These Joshua trees definitely do have a different look to them. They really remind me of yucca plants...except much larger in scale. Nice to know that I could introduce you to something that you had not seen previously. Thanks for your comment and the votes.

Indian Chef from New Delhi India on May 27, 2013:

Peggy I have never seen these kind of trees in my life and they do look different than what I am used to. I do not know anything about bible so I really do not know about Prophet Joshua. But a very interesting read. Sharing here and voting it up.

Peggy Woods (author) from Houston, Texas on September 16, 2012:

Hello creativespirit63,

To me the Joshua trees look like big overgrown yucca plants. You have probably read more Dr. Seuss books than I have. Haha! Thanks for your comment.

creativespirit63 from Omaha, Nebraska on September 16, 2012:

I love the Joshua Trees. I saw one (not any where near as many as this park) when I visited California for the first time this year. I thought it looked like a tree from a Dr. Seuss book.

Peggy Woods (author) from Houston, Texas on July 15, 2011:

Hi Eiddwen,

Happy to hear that you enjoyed this hub about Joshua Tree National Park in California. Skull Rock and that area of the park is an amazing rock climbing area. Lots of cactus and scenery in addition to the Joshua Trees. Thanks for your visit and comment.

Eiddwen from Wales on July 15, 2011:

Wow Peggy another gem which is two years old !!Over the next week or so I am going to try my best to catch up with as many as I can of your hubs.

I love nature's beauty and your photos are amazing.

Take care

Eiddwen.

Peggy Woods (author) from Houston, Texas on June 06, 2009:

Hi Jimmy,

What a great area to do rock climbing! Wish we had the time, but at least we got to see the National Park. You sure live in a great area of the country!

Jimmy Fuentes from Rancho Cucamonga on June 06, 2009:

Hey Peggy, I actually live about 60 miles west of Joshua Tree. We have been there rock climbing a few times. It is beautiful as your pictures so wonderfully illustrate. Just gotta be kinda careful what time of year you choose to go. Can be really toasty during the day and super cold at night. Nice hub.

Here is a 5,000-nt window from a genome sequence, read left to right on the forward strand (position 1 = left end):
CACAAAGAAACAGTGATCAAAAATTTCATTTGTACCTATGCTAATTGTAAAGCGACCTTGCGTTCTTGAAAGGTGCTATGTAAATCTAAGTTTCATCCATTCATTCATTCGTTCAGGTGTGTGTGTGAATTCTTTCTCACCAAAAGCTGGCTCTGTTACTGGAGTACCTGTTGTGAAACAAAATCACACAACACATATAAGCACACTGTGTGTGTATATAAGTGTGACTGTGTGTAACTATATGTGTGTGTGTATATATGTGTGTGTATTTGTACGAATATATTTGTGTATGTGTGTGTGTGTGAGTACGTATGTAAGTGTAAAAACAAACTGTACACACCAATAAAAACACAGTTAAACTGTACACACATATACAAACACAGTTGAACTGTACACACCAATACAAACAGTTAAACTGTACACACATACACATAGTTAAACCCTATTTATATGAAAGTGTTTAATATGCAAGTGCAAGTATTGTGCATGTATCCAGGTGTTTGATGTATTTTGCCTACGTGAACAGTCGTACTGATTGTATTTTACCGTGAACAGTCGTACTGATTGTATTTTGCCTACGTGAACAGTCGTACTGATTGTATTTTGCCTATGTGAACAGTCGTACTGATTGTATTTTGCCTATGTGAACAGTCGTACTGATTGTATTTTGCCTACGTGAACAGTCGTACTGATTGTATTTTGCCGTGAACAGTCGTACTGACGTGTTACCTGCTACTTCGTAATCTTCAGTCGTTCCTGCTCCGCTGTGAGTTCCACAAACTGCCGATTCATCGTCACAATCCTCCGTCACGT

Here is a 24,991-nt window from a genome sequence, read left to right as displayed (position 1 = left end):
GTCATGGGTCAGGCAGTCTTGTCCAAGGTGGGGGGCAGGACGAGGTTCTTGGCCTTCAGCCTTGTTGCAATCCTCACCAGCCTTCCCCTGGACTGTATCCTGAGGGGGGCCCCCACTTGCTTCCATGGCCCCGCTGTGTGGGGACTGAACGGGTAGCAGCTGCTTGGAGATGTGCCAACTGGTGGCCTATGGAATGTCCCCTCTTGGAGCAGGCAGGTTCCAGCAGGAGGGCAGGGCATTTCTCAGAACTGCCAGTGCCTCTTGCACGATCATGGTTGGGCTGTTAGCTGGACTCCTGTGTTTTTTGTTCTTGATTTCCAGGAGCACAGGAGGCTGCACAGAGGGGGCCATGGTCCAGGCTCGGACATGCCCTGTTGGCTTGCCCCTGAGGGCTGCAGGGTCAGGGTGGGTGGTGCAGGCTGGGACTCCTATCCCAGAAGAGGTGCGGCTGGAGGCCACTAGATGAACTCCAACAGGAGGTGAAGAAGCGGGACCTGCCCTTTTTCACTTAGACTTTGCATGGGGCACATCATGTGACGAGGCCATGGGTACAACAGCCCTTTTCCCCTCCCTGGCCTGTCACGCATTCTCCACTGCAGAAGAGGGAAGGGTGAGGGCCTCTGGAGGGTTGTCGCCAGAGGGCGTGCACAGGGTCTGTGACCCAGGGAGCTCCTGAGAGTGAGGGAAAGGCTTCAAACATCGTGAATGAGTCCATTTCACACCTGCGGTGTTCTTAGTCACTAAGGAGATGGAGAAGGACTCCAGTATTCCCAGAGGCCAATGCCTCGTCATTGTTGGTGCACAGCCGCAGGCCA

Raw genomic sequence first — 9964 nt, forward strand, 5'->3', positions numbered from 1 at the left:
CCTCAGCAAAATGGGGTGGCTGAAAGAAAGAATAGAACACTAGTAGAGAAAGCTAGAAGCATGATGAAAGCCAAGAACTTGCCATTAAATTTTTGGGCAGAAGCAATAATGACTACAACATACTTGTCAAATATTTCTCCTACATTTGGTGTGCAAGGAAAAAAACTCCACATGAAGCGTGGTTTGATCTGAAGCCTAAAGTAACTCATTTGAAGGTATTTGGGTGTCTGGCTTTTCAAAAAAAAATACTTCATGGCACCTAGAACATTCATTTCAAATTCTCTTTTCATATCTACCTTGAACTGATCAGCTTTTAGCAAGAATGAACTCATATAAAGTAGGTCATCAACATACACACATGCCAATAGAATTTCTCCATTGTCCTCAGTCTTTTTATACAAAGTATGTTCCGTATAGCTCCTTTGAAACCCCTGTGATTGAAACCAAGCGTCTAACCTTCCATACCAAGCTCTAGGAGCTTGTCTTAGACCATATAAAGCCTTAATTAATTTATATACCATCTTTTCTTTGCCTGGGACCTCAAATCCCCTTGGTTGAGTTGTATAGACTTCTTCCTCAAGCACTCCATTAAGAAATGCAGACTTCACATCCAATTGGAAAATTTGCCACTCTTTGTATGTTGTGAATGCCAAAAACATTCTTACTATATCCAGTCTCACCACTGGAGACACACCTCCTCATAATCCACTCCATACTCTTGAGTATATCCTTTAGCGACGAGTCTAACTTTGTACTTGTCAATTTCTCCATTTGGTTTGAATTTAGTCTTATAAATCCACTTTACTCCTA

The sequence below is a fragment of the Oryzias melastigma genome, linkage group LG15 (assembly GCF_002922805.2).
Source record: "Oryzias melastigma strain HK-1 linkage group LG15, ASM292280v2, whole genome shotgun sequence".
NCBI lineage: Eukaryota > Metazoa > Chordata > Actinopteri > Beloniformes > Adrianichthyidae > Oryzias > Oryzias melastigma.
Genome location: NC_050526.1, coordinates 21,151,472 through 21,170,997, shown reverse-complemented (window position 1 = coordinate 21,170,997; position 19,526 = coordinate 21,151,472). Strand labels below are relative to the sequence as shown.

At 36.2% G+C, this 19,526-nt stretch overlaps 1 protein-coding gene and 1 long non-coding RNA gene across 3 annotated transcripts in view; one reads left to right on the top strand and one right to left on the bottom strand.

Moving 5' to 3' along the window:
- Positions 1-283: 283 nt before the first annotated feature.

Peggy Woods (author) from Houston, Texas on March 04, 2009:

Hi Rochelle, You are fortunate indeed to have been able to spend so much time in that beautiful area!

Peggy Woods (author) from Houston, Texas on March 04, 2009:

Hi Teresa, How tall are they in your area? The literature indicates that Joshua Trees only grow in that particular area of the country. Are you sure they are not just plain yuccas? Yuccas grow in many different parts of the country. Who knows...maybe yours are the exception to the rule?

Happy that you enjoyed the hub. I am enjoying reliving those vacation spots.

Rochelle Frank from California Gold Country on March 04, 2009:

I love the California desert (mountains, seashore, valley too) It holds a special place in my childhood menories since I had family living there and spent a lot of time in that area. The desert in bloom is a special miracle. I can remember going out for a picnic among the wildflowers and cactus blooms.

Thanks for the hub and photos.

Sheila from The Other Bangor on March 04, 2009:

Another fascinating hub about a majestic place. The photos are great, Peggy -- that view with Mexico in the background is awesome.

You won't believe this, but there are Joshua Trees growing at the edge of the river here. I'll take some photos -- the blossoms are huge when they come out. I don't know why they're in the marsh here and I've never seen them anywhere else here in the swampy lowcountry.